Subscribe to any information security-related newsfeed, and you could be forgiven for suffering from GDPRF (General Data Protection Regulation Fatigue).
GDPR is due to come into force on 25th May this year and - to quote the official website - “Replaces the Data Protection Directive 95/46/EC and was designed to harmonize data privacy laws across Europe, to protect and empower all EU citizens data privacy and to reshape the way organizations across the region approach data privacy.” Phew! Quite a mouthful.
You might be tempted to dismiss it as not applicable to your New Zealand-based business, but the thing is, it doesn’t just apply to EU organisations. Businesses across the globe are scrambling to understand if GDPR applies to them, and if so, what they should do about it.
This infographic is a good example of many similar resources designed to help you to understand if your organisation falls under the shadow of GDPR:
The short version is, ‘If you handle personal information belonging to EU citizens, regardless of where they or you are located, you are subject to GDPR.’ Which is pretty far-reaching, and cause for many New Zealand organisations to start feeling a little uncomfortable, if not yet panicky.
Of course, as with anything new, there is the inevitable hype and misunderstandings driven by the media, both traditional and social. Here are the most common three:
“You’ll be fined 4% of total global revenue for GDPR violations”
It’s important to understand that 4% is the maximum possible penalty and fines of this magnitude would probably only be applied in the worst cases, where organisations have been demonstrably negligent with regard to the security of personal information. Also, although GDPR will apply to all EU member states, it’s unlikely that all of those states will apply the rules equally – Germany is likely to be pretty tough, the Republic of Ireland probably less so.
“GDPR will enforce mandatory notification of all security breaches”
Article 33 of the regulation actually says that breaches only need to be notified if they affect personal data, and even then, only if the breach is likely “to result in a risk to the rights and freedoms of natural persons”. So if you’re breached but the only thing affected is your company IP (for example), you don’t need to report it.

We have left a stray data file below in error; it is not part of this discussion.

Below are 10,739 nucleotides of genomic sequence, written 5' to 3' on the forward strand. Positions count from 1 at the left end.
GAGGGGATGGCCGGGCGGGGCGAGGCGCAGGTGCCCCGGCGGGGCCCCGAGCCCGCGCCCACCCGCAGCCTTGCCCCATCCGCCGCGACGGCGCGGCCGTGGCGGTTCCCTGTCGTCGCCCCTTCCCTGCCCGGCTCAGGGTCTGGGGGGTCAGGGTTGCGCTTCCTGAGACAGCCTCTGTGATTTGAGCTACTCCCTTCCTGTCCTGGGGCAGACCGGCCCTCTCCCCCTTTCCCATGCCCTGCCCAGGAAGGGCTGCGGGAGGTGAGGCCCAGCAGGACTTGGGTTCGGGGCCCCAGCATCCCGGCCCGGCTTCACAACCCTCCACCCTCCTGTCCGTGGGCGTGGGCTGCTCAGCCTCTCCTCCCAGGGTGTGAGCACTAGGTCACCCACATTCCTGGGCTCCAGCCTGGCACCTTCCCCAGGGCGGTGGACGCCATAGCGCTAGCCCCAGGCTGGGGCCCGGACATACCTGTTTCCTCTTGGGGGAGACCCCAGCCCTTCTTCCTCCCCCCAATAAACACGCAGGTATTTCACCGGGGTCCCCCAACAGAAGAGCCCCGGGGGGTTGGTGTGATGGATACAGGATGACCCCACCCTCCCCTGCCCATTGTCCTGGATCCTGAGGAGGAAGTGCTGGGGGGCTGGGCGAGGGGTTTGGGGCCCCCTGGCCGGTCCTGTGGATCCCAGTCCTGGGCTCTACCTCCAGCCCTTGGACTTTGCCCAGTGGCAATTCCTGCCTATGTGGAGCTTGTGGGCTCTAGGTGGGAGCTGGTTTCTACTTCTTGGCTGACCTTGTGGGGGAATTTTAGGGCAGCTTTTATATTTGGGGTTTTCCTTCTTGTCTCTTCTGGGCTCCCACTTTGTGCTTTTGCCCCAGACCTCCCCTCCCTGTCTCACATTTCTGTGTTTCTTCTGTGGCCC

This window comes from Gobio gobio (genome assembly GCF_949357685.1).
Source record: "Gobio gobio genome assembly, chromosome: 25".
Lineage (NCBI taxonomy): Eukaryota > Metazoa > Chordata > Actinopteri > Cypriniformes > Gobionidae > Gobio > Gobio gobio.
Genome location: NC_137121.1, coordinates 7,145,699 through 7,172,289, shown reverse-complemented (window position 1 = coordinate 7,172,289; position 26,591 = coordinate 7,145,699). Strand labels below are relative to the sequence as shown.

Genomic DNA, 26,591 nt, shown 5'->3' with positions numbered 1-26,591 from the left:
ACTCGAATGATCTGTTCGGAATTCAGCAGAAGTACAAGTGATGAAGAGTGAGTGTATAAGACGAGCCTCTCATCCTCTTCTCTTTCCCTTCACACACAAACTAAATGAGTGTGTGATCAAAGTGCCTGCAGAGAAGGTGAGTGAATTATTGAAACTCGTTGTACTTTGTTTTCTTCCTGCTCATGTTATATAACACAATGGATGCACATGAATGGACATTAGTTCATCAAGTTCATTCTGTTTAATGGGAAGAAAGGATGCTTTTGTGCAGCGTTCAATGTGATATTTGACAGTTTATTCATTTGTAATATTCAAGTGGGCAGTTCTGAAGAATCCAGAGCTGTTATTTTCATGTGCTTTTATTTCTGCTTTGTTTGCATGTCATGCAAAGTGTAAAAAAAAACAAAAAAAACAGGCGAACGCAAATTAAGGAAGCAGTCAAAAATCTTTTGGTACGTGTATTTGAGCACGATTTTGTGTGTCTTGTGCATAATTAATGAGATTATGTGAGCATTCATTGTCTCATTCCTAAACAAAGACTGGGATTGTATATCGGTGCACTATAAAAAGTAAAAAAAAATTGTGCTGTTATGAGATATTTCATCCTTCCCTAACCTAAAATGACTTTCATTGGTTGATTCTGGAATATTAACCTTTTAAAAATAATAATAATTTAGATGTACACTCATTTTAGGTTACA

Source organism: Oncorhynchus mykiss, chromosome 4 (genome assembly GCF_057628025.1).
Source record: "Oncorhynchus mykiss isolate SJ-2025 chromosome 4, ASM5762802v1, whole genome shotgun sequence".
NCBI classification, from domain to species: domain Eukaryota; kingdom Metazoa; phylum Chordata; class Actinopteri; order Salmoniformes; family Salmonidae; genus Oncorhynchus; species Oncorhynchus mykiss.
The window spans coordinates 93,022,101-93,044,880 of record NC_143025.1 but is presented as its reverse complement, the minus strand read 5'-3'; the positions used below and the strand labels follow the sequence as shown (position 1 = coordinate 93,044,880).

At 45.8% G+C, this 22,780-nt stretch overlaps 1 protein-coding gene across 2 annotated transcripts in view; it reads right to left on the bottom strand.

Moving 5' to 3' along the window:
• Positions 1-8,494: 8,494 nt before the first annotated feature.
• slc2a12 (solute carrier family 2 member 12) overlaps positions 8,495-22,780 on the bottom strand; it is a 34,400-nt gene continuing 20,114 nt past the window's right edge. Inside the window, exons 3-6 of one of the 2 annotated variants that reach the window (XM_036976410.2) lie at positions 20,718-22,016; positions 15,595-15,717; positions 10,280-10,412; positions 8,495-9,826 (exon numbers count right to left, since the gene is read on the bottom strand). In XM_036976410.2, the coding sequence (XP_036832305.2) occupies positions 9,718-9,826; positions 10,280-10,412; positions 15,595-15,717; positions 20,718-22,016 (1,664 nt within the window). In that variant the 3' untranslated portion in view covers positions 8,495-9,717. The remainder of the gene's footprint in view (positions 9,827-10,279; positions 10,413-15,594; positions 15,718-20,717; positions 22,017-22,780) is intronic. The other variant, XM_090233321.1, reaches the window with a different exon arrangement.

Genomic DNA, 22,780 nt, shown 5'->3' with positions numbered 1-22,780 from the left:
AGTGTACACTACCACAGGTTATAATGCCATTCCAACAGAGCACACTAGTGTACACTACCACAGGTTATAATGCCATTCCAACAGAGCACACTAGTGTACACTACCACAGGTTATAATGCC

“GDPR is much more stringent than New Zealand regulations”
In fact, it’s not so different from our existing Privacy Act, which has been granted “adequacy status” with the GDPR. Of course, this may very well change in the future, but for now, if you’re complying with local regulation, your privacy safeguards are adequate under GDPR.
There is one grey area that we haven’t been able to resolve as yet: whilst the GDPR may apply to NZ business, will it be legally enforceable in New Zealand? The GDPR is an EU law, whereas we (obviously) operate under New Zealand law. How, or even if, such a law can be enforced across jurisdictions is something that a lawyer will need to answer. We’ve asked but haven’t had an answer yet (we’ll post an update if we get one).
So what’s Origin Security’s official advice? If you deal with EU citizens and hold or handle their data in any way, you should expect GDPR to apply to you. Consult your lawyer or in-house legal team to get a definitive view.
GDPR matters because it’s a sign of the times
Cut through the noise, and the key message to take away from the introduction of GDPR is that the issue of information security is growing in importance by the day. Regardless of whether or not your organisation is directly affected by GDPR, you need to prioritise securing your customers’ and your company’s data, today.
With mega-breaches being reported all the time, regulation is only going to get tougher. Closer to home, mandatory breach notification legislation will soon be passed in New Zealand, and our government is set to undertake a comprehensive refresh of our approach to cyber security. The earlier you start addressing your own security provisions, the better.
Origin Security can help you to assess your risks and put a programme of work in place to mitigate any issues you may have. Read more here.